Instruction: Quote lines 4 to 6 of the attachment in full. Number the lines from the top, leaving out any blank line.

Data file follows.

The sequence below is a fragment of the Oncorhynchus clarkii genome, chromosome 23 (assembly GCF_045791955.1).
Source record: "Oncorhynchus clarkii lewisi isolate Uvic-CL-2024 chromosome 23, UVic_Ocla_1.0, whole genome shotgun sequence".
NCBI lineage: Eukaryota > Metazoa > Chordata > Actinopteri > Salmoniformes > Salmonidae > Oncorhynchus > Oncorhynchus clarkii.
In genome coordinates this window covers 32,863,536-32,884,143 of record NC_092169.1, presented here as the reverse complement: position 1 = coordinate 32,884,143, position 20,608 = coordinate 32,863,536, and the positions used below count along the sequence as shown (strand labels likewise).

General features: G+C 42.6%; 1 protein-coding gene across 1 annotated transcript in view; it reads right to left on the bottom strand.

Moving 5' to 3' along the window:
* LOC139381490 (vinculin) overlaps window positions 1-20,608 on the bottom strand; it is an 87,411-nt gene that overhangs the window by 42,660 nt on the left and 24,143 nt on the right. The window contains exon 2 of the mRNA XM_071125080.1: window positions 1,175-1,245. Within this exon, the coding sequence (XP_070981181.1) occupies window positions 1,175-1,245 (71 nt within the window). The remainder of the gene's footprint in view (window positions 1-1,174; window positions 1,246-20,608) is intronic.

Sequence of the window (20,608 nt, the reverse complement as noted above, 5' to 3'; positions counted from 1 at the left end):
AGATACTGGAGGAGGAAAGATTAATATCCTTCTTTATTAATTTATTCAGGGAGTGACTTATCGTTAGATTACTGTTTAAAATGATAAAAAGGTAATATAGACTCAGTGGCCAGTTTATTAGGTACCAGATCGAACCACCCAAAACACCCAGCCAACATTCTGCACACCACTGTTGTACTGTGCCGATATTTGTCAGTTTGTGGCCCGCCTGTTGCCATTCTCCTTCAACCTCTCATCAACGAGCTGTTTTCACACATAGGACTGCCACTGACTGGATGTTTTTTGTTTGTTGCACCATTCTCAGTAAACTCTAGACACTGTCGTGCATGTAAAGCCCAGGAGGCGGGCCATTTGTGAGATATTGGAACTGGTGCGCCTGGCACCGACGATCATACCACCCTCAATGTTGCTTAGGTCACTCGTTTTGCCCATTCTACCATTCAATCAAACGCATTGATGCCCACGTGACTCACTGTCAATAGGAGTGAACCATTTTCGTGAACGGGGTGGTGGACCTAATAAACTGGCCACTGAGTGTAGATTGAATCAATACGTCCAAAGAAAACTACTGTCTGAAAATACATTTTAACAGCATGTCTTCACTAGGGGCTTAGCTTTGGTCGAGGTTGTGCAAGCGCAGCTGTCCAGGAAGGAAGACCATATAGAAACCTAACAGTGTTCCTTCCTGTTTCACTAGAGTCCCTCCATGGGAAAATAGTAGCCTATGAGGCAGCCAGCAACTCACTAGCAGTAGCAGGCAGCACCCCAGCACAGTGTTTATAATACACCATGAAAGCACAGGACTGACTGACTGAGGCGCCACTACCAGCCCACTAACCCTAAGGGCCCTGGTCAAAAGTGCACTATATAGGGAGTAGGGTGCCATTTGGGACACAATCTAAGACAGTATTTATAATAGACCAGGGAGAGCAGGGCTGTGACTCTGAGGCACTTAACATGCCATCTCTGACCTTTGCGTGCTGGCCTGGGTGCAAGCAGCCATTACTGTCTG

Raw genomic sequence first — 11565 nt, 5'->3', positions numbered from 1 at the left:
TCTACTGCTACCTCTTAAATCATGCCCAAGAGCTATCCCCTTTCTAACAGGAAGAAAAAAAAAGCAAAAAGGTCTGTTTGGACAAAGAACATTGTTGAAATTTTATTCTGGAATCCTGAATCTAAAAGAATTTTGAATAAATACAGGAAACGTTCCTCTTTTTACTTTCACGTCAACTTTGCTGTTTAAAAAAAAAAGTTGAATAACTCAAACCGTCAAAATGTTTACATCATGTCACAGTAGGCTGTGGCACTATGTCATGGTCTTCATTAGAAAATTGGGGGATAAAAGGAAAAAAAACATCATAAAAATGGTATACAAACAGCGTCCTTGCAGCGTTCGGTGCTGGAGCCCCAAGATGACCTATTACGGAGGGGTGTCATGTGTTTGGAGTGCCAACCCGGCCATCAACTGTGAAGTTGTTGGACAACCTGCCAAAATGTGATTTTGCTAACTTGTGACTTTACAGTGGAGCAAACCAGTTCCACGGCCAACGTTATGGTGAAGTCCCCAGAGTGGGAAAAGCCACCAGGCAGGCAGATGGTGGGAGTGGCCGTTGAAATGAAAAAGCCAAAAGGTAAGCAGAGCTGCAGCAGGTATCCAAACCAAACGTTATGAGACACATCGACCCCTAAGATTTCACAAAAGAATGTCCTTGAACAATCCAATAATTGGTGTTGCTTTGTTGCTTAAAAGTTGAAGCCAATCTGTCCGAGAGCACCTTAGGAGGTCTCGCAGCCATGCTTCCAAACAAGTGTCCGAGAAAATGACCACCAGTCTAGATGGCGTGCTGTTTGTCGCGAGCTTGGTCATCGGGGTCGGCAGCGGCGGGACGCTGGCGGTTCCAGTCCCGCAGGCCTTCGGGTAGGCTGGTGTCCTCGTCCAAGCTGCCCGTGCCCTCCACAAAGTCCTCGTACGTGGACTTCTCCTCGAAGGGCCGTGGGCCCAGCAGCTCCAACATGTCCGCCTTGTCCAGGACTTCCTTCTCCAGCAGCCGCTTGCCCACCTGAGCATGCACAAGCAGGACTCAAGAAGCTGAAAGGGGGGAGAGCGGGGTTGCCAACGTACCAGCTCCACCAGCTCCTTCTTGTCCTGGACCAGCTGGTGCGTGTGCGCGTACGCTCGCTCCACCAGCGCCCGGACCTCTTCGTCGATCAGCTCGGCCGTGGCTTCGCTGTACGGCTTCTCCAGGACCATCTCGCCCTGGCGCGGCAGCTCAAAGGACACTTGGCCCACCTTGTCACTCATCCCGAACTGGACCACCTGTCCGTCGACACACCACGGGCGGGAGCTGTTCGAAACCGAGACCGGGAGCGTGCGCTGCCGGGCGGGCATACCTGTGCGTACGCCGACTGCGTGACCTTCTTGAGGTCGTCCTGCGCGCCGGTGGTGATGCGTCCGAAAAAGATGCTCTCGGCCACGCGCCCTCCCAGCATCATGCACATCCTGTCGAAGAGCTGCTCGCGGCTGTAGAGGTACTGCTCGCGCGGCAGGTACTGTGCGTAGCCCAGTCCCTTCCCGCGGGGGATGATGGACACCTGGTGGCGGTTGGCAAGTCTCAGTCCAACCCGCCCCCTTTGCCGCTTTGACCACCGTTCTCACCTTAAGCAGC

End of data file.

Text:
In genome coordinates this window covers 32,863,536-32,884,143 of record NC_092169.1, presented here as the reverse complement: position 1 = coordinate 32,884,143, position 20,608 = coordinate 32,863,536, and the positions used below count along the sequence as shown (strand labels likewise).

General features: G+C 42.6%; 1 protein-coding gene across 1 annotated transcript in view; it reads right to left on the bottom strand.

Moving 5' to 3' along the window: